I have one song I wrote in E that I capo on second fret because I like singing it in E, but the solo section lays out so nicely when I play it out of the D shape. It has a nice high harmony that sounds more crisp in a key one step higher than if it is sung in D.

    For years I did not use a capo at all, but there are interesting ways to take advantage of them. I am not someone who gets too weird. I have seen guys use multiple capos, and all kinds of alternate tunings to get interesting sounds, but I think it then just gets a little too crazy for me.
     
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  17. ebb soul

    ebb soul Poster Extraordinaire

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    I'm secure in my sexuality enuff to use a capo.
    If you're not......
     
  18. ebb soul

    ebb soul Poster Extraordinaire

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    I use a split shub capo.
     
  19. ebb soul

    ebb soul Poster Extraordinaire

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    I showed my 'half capo' to a bluegrass professional.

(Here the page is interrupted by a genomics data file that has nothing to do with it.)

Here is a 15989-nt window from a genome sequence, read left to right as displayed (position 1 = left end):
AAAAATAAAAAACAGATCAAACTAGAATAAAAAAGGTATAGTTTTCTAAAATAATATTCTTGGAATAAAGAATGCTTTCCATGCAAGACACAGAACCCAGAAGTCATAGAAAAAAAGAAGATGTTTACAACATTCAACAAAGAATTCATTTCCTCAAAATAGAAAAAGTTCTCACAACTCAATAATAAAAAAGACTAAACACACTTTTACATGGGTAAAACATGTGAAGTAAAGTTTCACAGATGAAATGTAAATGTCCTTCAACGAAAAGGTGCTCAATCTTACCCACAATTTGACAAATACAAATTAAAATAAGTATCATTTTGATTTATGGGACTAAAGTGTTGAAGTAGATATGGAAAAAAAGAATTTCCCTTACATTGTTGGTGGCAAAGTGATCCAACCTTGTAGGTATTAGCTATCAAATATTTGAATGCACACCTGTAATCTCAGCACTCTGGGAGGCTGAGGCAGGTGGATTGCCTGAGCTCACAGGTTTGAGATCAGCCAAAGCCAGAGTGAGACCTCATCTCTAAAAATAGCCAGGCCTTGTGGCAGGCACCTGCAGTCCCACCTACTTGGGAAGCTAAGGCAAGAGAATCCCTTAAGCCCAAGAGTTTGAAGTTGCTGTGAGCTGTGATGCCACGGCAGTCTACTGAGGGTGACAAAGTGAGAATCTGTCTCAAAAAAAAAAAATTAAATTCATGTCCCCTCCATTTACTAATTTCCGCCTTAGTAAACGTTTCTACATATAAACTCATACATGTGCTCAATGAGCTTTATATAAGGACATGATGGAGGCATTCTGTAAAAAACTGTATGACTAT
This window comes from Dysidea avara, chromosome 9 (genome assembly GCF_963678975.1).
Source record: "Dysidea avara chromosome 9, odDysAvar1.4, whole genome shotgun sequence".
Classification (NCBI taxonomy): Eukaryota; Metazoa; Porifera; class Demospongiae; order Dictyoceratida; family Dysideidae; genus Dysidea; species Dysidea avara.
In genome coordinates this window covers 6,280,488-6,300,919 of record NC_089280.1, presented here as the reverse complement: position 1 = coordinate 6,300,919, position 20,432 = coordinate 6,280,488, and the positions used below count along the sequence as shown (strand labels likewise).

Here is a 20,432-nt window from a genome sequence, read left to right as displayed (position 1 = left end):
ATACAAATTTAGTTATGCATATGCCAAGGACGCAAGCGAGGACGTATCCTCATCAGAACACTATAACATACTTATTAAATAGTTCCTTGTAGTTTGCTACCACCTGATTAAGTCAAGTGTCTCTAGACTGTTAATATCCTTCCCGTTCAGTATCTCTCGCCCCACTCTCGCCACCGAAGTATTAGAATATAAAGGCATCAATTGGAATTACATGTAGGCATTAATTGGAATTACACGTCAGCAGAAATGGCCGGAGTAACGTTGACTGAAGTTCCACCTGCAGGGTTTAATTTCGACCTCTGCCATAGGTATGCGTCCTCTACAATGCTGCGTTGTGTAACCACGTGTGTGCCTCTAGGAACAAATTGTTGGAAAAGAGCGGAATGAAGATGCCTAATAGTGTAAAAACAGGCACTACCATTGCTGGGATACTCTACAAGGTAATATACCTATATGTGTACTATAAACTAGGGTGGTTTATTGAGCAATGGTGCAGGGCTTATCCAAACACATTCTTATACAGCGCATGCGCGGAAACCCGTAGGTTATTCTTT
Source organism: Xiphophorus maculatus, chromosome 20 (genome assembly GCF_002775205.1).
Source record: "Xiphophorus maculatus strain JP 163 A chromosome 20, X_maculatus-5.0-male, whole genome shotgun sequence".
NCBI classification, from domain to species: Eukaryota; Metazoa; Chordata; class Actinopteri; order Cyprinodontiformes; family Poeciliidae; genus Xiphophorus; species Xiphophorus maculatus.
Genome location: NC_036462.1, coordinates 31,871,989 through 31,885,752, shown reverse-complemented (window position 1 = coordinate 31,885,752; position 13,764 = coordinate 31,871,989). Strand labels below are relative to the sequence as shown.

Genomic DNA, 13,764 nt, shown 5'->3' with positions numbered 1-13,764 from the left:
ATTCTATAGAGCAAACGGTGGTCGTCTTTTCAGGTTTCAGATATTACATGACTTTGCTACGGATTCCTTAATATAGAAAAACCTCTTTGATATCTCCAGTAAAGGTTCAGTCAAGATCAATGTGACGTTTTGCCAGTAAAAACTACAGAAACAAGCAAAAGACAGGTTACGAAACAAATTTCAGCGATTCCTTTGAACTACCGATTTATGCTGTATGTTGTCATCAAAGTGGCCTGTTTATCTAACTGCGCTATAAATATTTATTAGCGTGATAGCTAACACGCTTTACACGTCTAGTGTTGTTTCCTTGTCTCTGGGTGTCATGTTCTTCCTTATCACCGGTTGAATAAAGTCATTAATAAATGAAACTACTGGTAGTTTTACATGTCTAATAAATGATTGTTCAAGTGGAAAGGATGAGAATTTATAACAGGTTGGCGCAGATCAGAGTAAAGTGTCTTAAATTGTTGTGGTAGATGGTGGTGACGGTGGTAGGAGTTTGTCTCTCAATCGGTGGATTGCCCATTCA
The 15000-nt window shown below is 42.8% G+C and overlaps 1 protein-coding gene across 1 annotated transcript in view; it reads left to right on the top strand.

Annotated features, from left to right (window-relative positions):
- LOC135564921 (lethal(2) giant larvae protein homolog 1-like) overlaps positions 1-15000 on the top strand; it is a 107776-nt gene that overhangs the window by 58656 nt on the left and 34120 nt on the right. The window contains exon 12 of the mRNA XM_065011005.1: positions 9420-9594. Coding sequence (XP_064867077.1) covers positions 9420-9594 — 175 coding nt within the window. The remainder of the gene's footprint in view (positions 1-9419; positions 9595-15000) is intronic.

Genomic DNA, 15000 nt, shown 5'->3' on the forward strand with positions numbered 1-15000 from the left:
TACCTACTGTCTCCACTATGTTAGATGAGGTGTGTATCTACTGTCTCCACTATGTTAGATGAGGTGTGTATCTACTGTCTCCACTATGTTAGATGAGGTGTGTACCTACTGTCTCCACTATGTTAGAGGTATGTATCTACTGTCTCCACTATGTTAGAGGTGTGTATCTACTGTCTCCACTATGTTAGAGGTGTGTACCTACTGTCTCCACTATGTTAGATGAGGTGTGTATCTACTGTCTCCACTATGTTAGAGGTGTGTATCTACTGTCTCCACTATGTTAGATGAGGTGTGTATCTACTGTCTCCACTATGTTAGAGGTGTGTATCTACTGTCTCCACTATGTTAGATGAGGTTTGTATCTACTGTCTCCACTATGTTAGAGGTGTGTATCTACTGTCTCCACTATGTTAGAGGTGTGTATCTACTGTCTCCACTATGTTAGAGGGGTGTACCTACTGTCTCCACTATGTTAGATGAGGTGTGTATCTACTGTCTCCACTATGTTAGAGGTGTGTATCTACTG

He thought it was a capo for mandolin...
     
  20. LGOberean

    LGOberean Doctor of Teleocity

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    Like others here, for years I resisted using a capo, and thought of it as “cheating.” I use a capo rarely, and almost always for one of two reasons: to match a recording, or to “cheat”. An example of the first reason? When I play George Harrison’s “Here Comes the Sun.” An example (confession?) of the second reason? A singer I played for fielded a request for a song I knew and played in E. She (the singer) wanted it in the key of A flat. I must confess that rather than transpose on the fly, I just used a capo.

    Unless I’ve missed it, in comments thus far, we’ve yet to discuss the subject of a capo’s use for open tunings, or partial capo techniques. You could hardly call this type of capo usage “cheating”, as it requires a thorough knowledge of the fretboard to pull it off. Phil Keaggy is a master of this technique. (But then again, Keaggy is a master of guitar. Period.)